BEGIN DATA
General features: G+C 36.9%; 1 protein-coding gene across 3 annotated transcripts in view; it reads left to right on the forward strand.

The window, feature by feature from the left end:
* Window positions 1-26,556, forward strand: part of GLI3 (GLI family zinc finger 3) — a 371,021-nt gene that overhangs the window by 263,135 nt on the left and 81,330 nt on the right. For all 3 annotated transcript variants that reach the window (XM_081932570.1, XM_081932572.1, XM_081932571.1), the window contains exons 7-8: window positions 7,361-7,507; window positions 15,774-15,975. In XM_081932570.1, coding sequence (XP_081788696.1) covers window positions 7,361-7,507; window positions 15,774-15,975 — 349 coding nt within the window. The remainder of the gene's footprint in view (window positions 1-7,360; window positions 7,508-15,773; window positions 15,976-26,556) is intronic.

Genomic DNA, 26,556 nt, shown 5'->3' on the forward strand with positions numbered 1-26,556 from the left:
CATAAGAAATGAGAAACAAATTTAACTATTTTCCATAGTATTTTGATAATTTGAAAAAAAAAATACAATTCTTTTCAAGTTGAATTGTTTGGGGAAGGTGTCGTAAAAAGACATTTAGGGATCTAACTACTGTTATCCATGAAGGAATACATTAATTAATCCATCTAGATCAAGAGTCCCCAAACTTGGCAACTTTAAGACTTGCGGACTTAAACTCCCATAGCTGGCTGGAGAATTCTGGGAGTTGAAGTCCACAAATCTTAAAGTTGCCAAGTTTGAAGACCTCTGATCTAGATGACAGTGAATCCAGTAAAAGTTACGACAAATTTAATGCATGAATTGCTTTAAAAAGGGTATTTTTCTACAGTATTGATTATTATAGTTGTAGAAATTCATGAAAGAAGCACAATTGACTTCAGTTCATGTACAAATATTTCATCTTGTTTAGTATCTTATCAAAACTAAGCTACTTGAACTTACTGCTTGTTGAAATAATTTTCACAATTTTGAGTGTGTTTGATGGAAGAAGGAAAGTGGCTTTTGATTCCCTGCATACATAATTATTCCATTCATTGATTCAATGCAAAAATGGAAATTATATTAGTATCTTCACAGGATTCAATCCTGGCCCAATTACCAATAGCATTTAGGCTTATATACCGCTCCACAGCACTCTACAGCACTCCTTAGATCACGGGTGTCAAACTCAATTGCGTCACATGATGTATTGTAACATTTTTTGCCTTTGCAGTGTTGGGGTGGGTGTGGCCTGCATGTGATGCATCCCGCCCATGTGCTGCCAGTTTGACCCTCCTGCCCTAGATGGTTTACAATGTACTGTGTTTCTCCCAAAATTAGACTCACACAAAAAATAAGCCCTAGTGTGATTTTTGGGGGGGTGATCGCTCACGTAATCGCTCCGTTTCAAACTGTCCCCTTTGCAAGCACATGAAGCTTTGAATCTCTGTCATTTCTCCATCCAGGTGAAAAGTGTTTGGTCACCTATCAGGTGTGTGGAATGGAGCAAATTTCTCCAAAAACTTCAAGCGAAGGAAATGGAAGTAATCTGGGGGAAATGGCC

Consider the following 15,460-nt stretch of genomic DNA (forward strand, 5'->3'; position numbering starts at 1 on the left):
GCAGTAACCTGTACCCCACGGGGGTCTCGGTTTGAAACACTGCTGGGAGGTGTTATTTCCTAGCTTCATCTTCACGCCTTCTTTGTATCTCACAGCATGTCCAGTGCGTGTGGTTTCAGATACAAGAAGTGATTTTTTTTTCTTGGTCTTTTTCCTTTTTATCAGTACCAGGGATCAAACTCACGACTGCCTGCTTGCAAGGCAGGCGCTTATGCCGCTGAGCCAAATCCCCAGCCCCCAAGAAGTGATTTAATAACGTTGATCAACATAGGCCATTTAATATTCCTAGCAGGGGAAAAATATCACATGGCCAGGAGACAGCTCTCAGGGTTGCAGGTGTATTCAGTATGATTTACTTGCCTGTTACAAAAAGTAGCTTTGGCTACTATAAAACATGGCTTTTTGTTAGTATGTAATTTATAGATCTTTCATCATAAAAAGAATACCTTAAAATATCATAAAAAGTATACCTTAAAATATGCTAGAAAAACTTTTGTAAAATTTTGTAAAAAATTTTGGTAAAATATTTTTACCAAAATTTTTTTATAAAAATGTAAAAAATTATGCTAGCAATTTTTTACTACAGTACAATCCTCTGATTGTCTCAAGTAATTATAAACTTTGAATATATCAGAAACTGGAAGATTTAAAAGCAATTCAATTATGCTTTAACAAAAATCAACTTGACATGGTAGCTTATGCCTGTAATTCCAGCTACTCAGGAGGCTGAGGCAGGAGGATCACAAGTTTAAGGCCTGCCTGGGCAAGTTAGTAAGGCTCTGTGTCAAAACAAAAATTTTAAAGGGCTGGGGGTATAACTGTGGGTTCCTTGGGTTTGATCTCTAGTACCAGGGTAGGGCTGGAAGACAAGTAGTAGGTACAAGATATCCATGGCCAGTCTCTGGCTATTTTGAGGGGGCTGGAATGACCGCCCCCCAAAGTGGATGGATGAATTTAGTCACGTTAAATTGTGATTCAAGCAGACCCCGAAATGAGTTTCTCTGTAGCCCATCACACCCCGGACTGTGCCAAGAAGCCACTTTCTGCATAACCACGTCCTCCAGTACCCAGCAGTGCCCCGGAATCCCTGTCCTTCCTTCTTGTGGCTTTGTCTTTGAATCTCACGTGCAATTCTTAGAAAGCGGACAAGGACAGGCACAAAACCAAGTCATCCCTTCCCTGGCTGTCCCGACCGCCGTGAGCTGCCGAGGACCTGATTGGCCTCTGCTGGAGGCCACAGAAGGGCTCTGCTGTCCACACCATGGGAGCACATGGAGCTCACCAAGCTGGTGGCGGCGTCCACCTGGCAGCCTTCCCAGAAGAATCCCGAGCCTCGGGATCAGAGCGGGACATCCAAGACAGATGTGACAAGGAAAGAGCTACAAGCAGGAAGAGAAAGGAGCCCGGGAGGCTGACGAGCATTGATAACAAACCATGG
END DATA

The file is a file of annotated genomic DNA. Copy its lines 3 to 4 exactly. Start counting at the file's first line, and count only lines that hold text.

* Window positions 1-26,556, forward strand: part of GLI3 (GLI family zinc finger 3) — a 371,021-nt gene that overhangs the window by 263,135 nt on the left and 81,330 nt on the right. For all 3 annotated transcript variants that reach the window (XM_081932570.1, XM_081932572.1, XM_081932571.1), the window contains exons 7-8: window positions 7,361-7,507; window positions 15,774-15,975. In XM_081932570.1, coding sequence (XP_081788696.1) covers window positions 7,361-7,507; window positions 15,774-15,975 — 349 coding nt within the window. The remainder of the gene's footprint in view (window positions 1-7,360; window positions 7,508-15,773; window positions 15,976-26,556) is intronic.

Genomic DNA, 26,556 nt, shown 5'->3' on the forward strand with positions numbered 1-26,556 from the left: